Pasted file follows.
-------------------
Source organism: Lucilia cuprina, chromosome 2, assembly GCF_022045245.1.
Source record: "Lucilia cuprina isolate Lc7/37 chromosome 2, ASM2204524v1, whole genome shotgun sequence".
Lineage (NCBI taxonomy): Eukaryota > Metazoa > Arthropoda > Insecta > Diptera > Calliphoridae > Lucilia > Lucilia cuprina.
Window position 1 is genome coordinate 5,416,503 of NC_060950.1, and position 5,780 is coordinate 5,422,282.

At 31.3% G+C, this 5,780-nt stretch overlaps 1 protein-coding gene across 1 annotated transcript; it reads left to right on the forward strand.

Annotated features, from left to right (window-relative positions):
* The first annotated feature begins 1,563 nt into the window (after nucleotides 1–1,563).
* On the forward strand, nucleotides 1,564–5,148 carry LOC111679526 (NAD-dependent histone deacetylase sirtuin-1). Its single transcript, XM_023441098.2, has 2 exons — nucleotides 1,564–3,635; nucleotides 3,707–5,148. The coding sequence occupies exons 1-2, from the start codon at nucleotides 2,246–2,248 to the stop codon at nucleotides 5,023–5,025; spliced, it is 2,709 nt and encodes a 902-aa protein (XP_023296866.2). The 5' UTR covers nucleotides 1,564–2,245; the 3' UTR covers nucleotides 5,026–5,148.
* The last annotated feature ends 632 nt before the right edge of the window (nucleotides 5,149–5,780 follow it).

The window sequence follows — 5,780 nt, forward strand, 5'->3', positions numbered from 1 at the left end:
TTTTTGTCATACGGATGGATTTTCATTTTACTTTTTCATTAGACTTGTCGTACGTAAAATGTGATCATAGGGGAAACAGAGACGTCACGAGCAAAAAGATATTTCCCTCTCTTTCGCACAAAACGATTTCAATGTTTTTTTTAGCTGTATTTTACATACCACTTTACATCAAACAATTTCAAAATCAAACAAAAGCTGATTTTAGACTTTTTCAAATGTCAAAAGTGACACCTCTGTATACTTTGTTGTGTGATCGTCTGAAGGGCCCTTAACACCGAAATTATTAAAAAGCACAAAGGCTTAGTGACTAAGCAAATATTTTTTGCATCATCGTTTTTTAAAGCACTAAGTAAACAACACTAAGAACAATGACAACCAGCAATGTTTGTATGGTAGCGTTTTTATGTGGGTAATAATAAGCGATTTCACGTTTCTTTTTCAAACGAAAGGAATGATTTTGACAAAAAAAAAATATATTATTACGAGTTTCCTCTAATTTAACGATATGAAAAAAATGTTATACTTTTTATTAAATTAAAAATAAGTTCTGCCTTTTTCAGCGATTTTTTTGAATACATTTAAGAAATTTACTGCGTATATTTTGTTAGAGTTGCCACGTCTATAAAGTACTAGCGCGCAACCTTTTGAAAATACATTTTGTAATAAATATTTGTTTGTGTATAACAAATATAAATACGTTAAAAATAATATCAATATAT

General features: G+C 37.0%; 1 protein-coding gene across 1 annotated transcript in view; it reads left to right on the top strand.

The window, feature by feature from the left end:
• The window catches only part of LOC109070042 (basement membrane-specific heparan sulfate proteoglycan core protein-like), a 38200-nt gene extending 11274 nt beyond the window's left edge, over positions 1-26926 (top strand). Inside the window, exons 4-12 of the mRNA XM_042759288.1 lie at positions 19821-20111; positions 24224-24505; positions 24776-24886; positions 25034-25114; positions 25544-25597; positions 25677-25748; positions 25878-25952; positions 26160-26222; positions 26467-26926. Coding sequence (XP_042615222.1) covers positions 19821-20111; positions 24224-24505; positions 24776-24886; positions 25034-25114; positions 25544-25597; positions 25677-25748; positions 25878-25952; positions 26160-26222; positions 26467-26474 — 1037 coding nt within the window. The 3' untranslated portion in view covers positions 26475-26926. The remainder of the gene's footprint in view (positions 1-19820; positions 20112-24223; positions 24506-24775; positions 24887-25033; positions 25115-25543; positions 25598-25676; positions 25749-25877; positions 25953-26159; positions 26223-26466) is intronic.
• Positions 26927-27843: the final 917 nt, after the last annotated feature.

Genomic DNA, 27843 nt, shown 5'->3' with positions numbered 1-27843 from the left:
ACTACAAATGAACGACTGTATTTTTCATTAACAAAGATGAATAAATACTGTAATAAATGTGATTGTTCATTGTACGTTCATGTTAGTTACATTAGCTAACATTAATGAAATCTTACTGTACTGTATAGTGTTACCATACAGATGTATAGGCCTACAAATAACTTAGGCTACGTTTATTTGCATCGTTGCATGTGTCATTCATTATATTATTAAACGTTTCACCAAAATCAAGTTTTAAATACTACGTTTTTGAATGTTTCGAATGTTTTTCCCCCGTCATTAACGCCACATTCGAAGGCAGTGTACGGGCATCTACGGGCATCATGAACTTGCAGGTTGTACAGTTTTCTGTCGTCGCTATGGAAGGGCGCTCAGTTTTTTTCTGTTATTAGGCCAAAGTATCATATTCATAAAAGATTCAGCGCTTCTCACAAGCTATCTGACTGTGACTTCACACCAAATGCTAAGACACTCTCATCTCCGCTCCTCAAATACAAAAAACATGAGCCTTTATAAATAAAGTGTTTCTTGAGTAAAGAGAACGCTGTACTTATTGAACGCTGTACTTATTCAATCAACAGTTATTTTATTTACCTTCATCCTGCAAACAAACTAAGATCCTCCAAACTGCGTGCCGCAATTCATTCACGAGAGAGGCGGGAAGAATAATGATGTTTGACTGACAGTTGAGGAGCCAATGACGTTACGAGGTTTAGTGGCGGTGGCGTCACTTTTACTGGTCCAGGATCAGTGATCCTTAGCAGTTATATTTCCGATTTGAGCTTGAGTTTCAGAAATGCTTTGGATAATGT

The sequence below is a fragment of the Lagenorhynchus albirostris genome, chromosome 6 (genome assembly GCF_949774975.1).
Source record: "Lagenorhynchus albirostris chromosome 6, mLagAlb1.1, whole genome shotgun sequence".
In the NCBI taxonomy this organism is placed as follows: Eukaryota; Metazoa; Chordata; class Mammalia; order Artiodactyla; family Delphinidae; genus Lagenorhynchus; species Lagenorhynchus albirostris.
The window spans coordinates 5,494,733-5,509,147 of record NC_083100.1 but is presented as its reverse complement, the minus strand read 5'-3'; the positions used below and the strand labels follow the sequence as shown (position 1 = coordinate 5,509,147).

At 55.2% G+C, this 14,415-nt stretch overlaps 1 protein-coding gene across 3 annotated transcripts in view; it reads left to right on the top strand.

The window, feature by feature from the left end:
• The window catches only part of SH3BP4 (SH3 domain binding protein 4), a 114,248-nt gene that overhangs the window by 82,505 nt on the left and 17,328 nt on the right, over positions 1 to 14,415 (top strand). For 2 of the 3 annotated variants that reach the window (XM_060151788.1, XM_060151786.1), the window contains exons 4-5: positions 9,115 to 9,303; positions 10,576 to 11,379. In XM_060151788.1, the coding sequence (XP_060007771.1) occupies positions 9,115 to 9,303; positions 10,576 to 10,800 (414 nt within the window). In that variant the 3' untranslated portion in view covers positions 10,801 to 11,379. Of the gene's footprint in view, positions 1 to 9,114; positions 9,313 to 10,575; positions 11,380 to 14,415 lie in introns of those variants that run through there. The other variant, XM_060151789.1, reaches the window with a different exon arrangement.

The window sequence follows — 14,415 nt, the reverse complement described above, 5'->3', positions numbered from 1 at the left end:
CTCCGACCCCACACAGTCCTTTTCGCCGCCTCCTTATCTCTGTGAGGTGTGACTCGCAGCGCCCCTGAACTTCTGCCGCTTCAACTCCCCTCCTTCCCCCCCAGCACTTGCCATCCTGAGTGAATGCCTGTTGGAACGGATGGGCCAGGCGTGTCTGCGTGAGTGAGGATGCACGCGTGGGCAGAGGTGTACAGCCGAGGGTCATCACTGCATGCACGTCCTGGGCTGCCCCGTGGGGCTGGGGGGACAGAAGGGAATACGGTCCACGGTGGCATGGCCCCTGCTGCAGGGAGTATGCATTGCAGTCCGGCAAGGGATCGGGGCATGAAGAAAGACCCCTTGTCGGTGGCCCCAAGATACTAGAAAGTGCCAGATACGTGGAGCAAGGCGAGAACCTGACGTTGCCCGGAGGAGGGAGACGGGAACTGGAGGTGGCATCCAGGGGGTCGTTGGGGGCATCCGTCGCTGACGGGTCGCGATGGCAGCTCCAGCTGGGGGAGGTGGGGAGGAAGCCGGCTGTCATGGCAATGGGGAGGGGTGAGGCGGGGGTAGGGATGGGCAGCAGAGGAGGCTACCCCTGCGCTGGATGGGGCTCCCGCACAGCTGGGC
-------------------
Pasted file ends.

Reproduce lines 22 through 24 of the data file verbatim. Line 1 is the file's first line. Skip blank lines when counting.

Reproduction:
At 55.2% G+C, this 14,415-nt stretch overlaps 1 protein-coding gene across 3 annotated transcripts in view; it reads left to right on the top strand.

The window, feature by feature from the left end:
• The window catches only part of SH3BP4 (SH3 domain binding protein 4), a 114,248-nt gene that overhangs the window by 82,505 nt on the left and 17,328 nt on the right, over positions 1 to 14,415 (top strand). For 2 of the 3 annotated variants that reach the window (XM_060151788.1, XM_060151786.1), the window contains exons 4-5: positions 9,115 to 9,303; positions 10,576 to 11,379. In XM_060151788.1, the coding sequence (XP_060007771.1) occupies positions 9,115 to 9,303; positions 10,576 to 10,800 (414 nt within the window). In that variant the 3' untranslated portion in view covers positions 10,801 to 11,379. Of the gene's footprint in view, positions 1 to 9,114; positions 9,313 to 10,575; positions 11,380 to 14,415 lie in introns of those variants that run through there. The other variant, XM_060151789.1, reaches the window with a different exon arrangement.